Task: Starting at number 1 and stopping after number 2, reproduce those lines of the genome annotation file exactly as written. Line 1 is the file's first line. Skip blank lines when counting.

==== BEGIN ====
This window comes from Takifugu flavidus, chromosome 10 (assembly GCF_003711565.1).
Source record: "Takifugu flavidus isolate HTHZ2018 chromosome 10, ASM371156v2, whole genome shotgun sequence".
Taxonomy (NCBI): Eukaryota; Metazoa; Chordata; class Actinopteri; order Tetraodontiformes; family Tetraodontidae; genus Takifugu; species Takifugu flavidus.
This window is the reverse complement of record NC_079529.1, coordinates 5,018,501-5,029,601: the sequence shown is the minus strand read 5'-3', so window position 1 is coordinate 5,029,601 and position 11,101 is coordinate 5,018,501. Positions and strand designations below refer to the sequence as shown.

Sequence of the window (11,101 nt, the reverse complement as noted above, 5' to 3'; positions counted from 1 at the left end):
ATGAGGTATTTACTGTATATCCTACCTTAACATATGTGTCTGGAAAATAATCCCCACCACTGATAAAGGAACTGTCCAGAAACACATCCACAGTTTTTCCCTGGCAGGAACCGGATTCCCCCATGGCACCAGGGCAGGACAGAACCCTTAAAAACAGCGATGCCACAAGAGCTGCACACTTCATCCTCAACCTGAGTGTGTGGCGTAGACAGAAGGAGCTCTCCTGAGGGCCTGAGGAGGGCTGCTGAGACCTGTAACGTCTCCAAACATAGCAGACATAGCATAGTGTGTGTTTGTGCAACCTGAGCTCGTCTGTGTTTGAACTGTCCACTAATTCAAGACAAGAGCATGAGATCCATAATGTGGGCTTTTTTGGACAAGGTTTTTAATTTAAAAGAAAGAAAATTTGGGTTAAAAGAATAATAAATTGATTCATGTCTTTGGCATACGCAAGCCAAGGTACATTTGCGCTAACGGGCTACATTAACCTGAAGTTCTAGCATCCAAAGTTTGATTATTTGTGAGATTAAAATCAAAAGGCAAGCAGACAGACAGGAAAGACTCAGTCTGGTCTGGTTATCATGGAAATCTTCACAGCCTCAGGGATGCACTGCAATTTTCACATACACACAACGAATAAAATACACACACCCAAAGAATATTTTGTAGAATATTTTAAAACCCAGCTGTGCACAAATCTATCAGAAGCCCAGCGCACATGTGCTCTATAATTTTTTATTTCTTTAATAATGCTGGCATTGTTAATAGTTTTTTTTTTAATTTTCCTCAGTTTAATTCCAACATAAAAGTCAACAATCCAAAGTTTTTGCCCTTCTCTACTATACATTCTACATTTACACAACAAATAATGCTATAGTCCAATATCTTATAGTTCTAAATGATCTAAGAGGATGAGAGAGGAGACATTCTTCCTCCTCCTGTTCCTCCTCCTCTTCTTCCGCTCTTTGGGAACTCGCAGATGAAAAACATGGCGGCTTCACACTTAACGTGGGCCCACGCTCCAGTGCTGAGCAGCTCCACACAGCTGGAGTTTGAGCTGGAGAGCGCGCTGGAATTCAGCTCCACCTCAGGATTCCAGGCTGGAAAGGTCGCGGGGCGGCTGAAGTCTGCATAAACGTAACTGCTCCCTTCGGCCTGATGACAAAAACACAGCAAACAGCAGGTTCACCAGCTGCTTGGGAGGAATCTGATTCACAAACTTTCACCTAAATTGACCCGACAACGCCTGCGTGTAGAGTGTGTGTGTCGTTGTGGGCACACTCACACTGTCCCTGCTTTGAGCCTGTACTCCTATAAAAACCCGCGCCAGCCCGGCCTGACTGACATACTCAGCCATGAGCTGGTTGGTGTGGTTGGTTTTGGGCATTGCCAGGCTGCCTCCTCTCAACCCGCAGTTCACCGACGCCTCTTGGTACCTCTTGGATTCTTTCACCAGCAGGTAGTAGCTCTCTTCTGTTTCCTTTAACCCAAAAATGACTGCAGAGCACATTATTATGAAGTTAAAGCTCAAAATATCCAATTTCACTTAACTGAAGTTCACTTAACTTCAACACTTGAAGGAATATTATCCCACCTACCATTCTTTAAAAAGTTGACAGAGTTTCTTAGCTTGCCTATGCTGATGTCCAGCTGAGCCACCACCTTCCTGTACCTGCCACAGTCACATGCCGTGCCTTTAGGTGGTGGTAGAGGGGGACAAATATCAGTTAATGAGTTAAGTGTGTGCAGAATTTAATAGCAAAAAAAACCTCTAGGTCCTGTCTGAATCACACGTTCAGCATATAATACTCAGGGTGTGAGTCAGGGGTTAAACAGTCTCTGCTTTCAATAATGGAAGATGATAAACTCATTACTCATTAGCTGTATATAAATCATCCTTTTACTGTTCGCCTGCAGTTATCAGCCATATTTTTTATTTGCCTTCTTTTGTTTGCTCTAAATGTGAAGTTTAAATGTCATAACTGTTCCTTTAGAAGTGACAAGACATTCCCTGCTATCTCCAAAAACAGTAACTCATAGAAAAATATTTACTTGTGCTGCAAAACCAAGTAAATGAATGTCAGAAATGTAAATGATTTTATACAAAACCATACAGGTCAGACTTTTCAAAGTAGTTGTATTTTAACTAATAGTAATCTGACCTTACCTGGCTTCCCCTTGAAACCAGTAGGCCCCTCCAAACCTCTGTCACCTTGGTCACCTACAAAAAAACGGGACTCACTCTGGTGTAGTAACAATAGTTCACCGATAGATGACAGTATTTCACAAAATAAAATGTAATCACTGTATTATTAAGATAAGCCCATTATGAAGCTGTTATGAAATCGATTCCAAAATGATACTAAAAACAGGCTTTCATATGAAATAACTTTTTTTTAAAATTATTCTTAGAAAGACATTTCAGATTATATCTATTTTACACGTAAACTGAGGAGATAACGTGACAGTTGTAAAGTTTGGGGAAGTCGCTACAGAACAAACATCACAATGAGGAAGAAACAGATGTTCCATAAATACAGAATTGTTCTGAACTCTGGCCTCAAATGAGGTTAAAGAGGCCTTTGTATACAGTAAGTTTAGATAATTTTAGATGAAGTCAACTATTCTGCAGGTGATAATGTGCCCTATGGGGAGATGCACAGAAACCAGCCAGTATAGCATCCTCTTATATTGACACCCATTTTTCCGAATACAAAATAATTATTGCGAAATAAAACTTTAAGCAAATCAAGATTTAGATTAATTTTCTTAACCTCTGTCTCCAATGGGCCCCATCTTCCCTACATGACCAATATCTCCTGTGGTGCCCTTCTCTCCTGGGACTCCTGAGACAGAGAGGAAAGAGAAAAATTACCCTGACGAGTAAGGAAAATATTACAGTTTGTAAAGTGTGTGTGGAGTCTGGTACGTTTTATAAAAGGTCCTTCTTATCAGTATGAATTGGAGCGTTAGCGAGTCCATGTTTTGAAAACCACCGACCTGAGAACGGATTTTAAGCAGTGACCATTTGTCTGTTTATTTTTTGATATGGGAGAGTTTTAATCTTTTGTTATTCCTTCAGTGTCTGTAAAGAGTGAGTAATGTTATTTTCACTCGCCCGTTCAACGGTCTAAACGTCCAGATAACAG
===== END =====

This window comes from Takifugu flavidus, chromosome 10 (assembly GCF_003711565.1).
Source record: "Takifugu flavidus isolate HTHZ2018 chromosome 10, ASM371156v2, whole genome shotgun sequence".